Eight months later, environmental activists were shocked when they scrutinized the county’s proposed $6.8 billion budget for 2016: “There was no funding for sea level rise in the entire three-volume document,” says Caroline Lewis, director of the CLEO Institute, an educational nonprofit dedicated to climate literacy.
After Lewis and her colleagues staged a protest at a budget hearing, the county allotted $300,000 to fund engineering work for climate change.
Even so, the county task force gave no hint of the potential costs of that robust plan, leading some observers to speculate that the price tag could exceed $50 billion—a number so astonishingly high it has had a paralytic effect on candid discussion of the problem.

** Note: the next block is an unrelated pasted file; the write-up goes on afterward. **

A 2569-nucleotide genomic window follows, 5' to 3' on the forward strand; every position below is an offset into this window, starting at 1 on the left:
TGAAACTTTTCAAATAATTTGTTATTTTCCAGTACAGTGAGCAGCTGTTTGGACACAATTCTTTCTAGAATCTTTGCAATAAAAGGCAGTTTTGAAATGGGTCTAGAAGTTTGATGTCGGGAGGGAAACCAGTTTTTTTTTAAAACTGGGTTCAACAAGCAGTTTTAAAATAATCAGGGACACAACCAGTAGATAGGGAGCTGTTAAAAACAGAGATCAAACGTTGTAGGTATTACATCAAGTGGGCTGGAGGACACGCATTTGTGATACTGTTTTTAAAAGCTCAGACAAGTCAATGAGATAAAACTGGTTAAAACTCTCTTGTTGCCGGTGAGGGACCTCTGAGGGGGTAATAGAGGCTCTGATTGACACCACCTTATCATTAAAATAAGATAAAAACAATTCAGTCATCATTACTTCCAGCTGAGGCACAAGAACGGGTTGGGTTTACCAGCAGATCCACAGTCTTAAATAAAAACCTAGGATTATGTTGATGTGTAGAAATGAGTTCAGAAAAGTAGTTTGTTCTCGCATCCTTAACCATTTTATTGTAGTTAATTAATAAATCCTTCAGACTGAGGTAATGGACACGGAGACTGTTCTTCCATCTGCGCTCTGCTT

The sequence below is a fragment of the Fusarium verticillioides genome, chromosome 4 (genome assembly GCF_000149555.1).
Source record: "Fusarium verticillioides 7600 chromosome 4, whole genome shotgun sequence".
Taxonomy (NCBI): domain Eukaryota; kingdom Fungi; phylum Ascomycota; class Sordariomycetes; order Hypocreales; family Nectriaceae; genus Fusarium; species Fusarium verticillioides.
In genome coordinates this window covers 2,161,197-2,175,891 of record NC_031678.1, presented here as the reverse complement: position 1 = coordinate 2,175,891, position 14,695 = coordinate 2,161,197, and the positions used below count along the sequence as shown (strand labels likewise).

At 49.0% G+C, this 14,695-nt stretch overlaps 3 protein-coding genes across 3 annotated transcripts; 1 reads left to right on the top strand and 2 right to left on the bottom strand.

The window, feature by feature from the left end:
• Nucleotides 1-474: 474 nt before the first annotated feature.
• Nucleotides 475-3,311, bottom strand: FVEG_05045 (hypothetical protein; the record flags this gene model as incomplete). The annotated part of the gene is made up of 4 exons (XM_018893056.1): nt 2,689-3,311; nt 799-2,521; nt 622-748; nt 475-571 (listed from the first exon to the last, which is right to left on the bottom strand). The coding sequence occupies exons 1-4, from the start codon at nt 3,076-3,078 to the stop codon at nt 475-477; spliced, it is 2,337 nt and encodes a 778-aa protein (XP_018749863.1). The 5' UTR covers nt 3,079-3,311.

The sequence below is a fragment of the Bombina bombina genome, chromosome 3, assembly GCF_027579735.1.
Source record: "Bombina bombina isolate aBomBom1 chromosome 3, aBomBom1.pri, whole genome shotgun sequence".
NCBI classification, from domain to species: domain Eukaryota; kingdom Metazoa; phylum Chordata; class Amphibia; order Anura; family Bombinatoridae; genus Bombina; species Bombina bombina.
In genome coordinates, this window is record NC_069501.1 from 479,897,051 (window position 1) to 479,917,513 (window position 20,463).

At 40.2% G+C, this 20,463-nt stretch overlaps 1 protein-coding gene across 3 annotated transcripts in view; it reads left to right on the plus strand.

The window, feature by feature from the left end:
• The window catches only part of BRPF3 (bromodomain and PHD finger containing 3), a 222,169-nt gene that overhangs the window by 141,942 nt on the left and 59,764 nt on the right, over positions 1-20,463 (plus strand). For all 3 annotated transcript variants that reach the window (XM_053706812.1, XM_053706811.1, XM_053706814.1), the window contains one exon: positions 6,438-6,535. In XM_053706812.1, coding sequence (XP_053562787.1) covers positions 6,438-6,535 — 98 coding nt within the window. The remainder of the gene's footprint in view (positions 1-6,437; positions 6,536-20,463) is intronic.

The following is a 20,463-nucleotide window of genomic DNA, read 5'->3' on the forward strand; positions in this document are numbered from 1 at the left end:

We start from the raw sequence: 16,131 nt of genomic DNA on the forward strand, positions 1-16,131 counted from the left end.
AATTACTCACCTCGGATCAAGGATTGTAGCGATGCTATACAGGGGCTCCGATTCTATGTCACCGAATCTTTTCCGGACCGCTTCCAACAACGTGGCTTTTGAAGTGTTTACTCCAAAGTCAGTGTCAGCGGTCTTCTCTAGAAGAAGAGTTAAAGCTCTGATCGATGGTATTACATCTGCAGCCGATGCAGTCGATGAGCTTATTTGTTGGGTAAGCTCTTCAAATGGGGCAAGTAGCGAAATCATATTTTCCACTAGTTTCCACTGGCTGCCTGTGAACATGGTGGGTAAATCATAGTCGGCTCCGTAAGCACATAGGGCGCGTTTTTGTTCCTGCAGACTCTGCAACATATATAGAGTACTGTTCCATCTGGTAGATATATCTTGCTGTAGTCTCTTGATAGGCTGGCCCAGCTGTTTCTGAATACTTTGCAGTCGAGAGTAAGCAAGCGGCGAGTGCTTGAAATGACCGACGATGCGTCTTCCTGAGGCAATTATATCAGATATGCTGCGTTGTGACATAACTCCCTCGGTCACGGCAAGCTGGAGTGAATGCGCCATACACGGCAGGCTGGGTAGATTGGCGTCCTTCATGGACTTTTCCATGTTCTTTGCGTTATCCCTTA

“It’s one of the conundrums for me,” says Harvey Ruvin, clerk of courts and chairman of the Miami-Dade Sea Level Rise Task Force. “If I wave this flag too wildly, I don’t want to see a stampede to North Carolina.”
(North Carolina, of course, has its own issues with sea level rise. The state that once outlawed the words “climate change” has now acknowledged that sea levels will rise along its coast by up to 10.6 inches during the next 30 years.)
But whether or not city and state officials engage with the issue, it is already having an impact. And it’s an impact that could drain the life out of the region’s construction-dependent economy. Three months ago, BankUnited, South Florida’s largest local bank, abruptly stopped funding residential mortgages.